Canadian Forest Service Publications

Estimating canopy structure of Douglas-fir forest stands from discrete-return LiDAR. 2007. Coops, N.C.; Hilker, T.; Wulder, M.A.; St-Onge, B.A.; Newnham, G.J.; Siggins, A.; Trofymow, J.A. Trees - Structure and Function 21: 295-310.

Year: 2007

Available from: Pacific Forestry Centre

Catalog ID: 27356

Language: English

CFS Availability: Order paper copy (free), PDF (download)

Available from the Journal's Web site.
DOI: 10.1007/s00468-006-0119-6

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Abstract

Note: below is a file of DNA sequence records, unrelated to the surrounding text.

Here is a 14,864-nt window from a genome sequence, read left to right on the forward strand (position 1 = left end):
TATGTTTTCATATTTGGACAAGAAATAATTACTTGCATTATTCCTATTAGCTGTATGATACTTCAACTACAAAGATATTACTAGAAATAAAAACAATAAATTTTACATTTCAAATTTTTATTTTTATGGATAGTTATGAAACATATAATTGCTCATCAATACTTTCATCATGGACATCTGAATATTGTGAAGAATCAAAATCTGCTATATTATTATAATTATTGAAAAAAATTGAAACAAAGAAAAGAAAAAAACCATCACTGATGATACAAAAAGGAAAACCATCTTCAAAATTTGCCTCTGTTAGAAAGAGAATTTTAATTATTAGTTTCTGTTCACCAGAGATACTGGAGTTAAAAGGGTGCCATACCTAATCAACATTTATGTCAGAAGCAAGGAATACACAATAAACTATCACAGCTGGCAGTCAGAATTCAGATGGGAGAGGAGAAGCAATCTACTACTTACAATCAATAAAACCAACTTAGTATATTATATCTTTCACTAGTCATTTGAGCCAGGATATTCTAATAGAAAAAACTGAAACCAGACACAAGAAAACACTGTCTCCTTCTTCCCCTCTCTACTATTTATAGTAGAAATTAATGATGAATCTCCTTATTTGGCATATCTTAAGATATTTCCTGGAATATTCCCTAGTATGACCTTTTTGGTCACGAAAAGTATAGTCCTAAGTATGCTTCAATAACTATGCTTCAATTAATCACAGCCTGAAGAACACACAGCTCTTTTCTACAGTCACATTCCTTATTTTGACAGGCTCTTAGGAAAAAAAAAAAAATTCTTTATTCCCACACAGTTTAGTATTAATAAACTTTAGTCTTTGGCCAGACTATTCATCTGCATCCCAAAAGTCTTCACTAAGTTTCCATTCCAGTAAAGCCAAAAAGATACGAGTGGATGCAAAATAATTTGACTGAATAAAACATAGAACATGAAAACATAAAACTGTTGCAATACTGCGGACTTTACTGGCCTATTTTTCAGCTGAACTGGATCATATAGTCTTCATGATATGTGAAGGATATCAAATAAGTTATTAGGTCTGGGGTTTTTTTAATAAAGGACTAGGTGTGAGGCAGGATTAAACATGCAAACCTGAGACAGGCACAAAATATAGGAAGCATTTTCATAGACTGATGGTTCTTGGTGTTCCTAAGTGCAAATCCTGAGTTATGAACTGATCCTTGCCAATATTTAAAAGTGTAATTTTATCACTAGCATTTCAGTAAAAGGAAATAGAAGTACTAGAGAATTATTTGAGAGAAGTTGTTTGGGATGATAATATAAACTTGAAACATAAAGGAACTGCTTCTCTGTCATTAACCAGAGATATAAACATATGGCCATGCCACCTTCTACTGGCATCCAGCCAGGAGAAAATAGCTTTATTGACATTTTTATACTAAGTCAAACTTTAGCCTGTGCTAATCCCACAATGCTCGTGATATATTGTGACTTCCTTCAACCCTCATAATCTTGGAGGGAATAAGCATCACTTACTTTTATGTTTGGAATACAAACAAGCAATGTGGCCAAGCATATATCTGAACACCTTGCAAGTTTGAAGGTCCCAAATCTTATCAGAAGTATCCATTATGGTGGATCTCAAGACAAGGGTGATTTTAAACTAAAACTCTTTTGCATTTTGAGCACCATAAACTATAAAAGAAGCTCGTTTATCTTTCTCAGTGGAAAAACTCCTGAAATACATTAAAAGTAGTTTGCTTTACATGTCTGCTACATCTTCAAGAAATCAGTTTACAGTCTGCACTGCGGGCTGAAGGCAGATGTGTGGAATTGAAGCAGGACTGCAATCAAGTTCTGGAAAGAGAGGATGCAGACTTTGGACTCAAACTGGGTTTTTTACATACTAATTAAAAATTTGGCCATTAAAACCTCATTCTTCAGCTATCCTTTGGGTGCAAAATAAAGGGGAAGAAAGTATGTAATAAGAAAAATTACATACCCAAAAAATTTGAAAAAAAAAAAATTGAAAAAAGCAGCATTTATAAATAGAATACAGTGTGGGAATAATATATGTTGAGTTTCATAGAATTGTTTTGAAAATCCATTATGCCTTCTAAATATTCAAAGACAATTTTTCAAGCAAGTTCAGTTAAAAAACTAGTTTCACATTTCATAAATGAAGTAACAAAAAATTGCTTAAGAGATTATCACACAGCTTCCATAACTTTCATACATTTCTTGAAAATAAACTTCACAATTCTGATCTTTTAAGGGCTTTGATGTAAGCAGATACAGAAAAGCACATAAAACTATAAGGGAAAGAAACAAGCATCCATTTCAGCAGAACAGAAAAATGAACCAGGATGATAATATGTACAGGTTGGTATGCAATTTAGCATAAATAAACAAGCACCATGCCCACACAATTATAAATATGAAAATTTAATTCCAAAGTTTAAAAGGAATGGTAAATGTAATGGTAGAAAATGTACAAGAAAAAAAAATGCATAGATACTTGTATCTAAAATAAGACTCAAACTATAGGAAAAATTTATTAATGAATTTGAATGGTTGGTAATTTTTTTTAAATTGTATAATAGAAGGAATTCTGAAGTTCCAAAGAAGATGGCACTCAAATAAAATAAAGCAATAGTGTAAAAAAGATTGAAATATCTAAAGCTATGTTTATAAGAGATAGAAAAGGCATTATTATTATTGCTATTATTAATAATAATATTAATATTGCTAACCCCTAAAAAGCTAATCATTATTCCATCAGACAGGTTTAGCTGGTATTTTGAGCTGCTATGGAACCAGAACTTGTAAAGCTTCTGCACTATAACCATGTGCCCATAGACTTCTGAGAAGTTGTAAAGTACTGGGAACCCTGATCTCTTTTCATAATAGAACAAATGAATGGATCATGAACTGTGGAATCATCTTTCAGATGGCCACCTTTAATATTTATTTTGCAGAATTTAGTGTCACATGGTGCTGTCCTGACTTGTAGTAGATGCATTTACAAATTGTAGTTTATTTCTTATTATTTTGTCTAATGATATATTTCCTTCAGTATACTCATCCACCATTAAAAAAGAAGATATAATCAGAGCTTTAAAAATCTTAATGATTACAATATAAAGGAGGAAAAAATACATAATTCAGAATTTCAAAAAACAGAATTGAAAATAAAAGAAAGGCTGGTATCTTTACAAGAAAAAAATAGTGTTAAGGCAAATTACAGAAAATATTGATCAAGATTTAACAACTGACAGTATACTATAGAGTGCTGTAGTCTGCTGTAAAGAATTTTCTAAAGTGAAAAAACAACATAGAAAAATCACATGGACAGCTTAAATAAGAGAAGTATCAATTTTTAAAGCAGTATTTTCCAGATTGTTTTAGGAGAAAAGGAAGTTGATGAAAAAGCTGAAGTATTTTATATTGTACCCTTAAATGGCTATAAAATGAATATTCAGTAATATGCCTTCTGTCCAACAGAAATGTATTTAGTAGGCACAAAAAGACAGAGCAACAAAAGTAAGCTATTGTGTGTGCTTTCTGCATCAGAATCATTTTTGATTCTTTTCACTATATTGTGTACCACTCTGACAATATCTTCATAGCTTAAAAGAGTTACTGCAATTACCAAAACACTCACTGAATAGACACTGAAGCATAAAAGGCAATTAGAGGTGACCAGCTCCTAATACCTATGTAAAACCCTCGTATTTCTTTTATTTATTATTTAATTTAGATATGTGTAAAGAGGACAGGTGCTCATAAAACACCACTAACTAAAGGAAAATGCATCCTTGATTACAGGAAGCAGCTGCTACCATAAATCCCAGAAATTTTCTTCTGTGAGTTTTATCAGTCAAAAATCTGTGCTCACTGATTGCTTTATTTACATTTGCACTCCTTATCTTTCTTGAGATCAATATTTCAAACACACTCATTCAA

Variations in vertical and horizontal forest structure are often difficult to quantify as field-based methods are labour intensive and passive optical remote sensing techniques are limited in their capacity to distinguish structural changes occurring below the top of the canopy. In this study the capacity of small footprint (0.19 cm), discrete return, densely spaced (0.7 hits/m-2), multiple return, Light Detection and Ranging (LiDAR) technology, to measure foliage height and to estimate several stand and canopy structure attributes is investigated. The study focused on six Douglas-fir [Pseudotsuga menziesii spp. menziesii (Mirb.) Franco] and western hemlock [Tsuga heterophylla (Raf.) Sarg.] stands located on the east coast of Vancouver Island, British Columbia, Canada, with each stand representing a different structural stage of stand development for forests within this biogeoclimatic zone. Tree height, crown dimensions, cover, and vertical foliage distributions were measured in 20 m × 20 m plots and correlated to the LiDAR data. Foliage profiles were then fitted, using the Weibull probability density function, to the field measured crown dimensions, vertical foliage density distributions and the LiDAR data at each plot. A modified canopy volume approach, based on methods developed for full waveform LiDAR observations, was developed and used to examine the vertical and horizontal variation in stand structure. Results indicate that measured stand attributes such as mean stand height, and basal area were significantly correlated with LiDAR estimates (r 2 = 0.85, P < 0.001, SE = 1.8 m and r 2 = 0.65, P < 0.05, SE = 14.8 m2 ha-1, respectively). Significant relationships were also found between the LiDAR data and the field estimated vertical foliage profiles indicating that models of vertical foliage distribution may be robust and transferable between both field and LiDAR datasets. This study demonstrates that small footprint, discrete return, LiDAR observations can provide quantitative information on stand and tree height, as well as information on foliage profiles, which can be successfully modelled, providing detailed descriptions of canopy structure.

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